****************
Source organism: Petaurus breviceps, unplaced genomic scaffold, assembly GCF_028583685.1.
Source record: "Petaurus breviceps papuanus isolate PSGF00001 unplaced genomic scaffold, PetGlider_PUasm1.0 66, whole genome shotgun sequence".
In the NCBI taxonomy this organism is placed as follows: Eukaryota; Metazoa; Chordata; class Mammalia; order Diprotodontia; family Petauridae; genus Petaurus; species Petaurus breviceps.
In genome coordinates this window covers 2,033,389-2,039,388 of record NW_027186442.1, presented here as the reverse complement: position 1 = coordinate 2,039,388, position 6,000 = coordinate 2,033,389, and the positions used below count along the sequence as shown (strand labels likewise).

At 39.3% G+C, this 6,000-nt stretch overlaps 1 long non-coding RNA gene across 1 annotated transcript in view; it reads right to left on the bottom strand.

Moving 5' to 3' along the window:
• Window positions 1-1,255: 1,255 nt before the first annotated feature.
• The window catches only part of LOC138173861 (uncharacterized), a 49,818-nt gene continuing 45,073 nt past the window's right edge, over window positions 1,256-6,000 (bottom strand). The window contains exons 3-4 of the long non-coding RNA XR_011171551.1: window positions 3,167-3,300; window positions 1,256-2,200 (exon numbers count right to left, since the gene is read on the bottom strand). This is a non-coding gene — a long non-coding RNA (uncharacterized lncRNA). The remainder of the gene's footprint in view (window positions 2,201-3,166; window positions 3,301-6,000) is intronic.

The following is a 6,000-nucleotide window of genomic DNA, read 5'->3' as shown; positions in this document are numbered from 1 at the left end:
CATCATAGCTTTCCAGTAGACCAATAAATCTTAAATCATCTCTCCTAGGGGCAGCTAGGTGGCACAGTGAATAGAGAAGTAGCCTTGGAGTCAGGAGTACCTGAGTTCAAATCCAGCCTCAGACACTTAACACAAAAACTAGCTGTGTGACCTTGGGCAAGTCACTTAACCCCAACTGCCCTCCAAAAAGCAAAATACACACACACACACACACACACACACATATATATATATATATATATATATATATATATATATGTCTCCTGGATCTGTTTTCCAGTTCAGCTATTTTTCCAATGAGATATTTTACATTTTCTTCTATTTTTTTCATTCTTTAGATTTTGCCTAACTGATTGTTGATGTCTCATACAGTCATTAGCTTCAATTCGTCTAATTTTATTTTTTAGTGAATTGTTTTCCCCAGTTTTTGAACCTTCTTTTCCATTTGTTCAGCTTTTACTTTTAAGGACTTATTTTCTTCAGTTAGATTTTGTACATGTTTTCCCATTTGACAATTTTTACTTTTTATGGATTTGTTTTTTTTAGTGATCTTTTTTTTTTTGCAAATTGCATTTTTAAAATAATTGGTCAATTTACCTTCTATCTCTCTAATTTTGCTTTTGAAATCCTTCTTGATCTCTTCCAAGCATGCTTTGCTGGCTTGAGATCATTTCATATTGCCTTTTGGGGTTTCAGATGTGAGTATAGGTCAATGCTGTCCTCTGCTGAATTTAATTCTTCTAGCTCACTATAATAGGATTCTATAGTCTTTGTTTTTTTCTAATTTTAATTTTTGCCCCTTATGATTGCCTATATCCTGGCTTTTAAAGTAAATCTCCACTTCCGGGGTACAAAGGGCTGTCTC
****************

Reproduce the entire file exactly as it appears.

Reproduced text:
Source organism: Petaurus breviceps, unplaced genomic scaffold, assembly GCF_028583685.1.
Source record: "Petaurus breviceps papuanus isolate PSGF00001 unplaced genomic scaffold, PetGlider_PUasm1.0 66, whole genome shotgun sequence".
In the NCBI taxonomy this organism is placed as follows: Eukaryota; Metazoa; Chordata; class Mammalia; order Diprotodontia; family Petauridae; genus Petaurus; species Petaurus breviceps.
In genome coordinates this window covers 2,033,389-2,039,388 of record NW_027186442.1, presented here as the reverse complement: position 1 = coordinate 2,039,388, position 6,000 = coordinate 2,033,389, and the positions used below count along the sequence as shown (strand labels likewise).

At 39.3% G+C, this 6,000-nt stretch overlaps 1 long non-coding RNA gene across 1 annotated transcript in view; it reads right to left on the bottom strand.

Moving 5' to 3' along the window:
• Window positions 1-1,255: 1,255 nt before the first annotated feature.
• The window catches only part of LOC138173861 (uncharacterized), a 49,818-nt gene continuing 45,073 nt past the window's right edge, over window positions 1,256-6,000 (bottom strand). The window contains exons 3-4 of the long non-coding RNA XR_011171551.1: window positions 3,167-3,300; window positions 1,256-2,200 (exon numbers count right to left, since the gene is read on the bottom strand). This is a non-coding gene — a long non-coding RNA (uncharacterized lncRNA). The remainder of the gene's footprint in view (window positions 2,201-3,166; window positions 3,301-6,000) is intronic.

The following is a 6,000-nucleotide window of genomic DNA, read 5'->3' as shown; positions in this document are numbered from 1 at the left end:
CATCATAGCTTTCCAGTAGACCAATAAATCTTAAATCATCTCTCCTAGGGGCAGCTAGGTGGCACAGTGAATAGAGAAGTAGCCTTGGAGTCAGGAGTACCTGAGTTCAAATCCAGCCTCAGACACTTAACACAAAAACTAGCTGTGTGACCTTGGGCAAGTCACTTAACCCCAACTGCCCTCCAAAAAGCAAAATACACACACACACACACACACACACACATATATATATATATATATATATATATATATATATATGTCTCCTGGATCTGTTTTCCAGTTCAGCTATTTTTCCAATGAGATATTTTACATTTTCTTCTATTTTTTTCATTCTTTAGATTTTGCCTAACTGATTGTTGATGTCTCATACAGTCATTAGCTTCAATTCGTCTAATTTTATTTTTTAGTGAATTGTTTTCCCCAGTTTTTGAACCTTCTTTTCCATTTGTTCAGCTTTTACTTTTAAGGACTTATTTTCTTCAGTTAGATTTTGTACATGTTTTCCCATTTGACAATTTTTACTTTTTATGGATTTGTTTTTTTTAGTGATCTTTTTTTTTTTGCAAATTGCATTTTTAAAATAATTGGTCAATTTACCTTCTATCTCTCTAATTTTGCTTTTGAAATCCTTCTTGATCTCTTCCAAGCATGCTTTGCTGGCTTGAGATCATTTCATATTGCCTTTTGGGGTTTCAGATGTGAGTATAGGTCAATGCTGTCCTCTGCTGAATTTAATTCTTCTAGCTCACTATAATAGGATTCTATAGTCTTTGTTTTTTTCTAATTTTAATTTTTGCCCCTTATGATTGCCTATATCCTGGCTTTTAAAGTAAATCTCCACTTCCGGGGTACAAAGGGCTGTCTC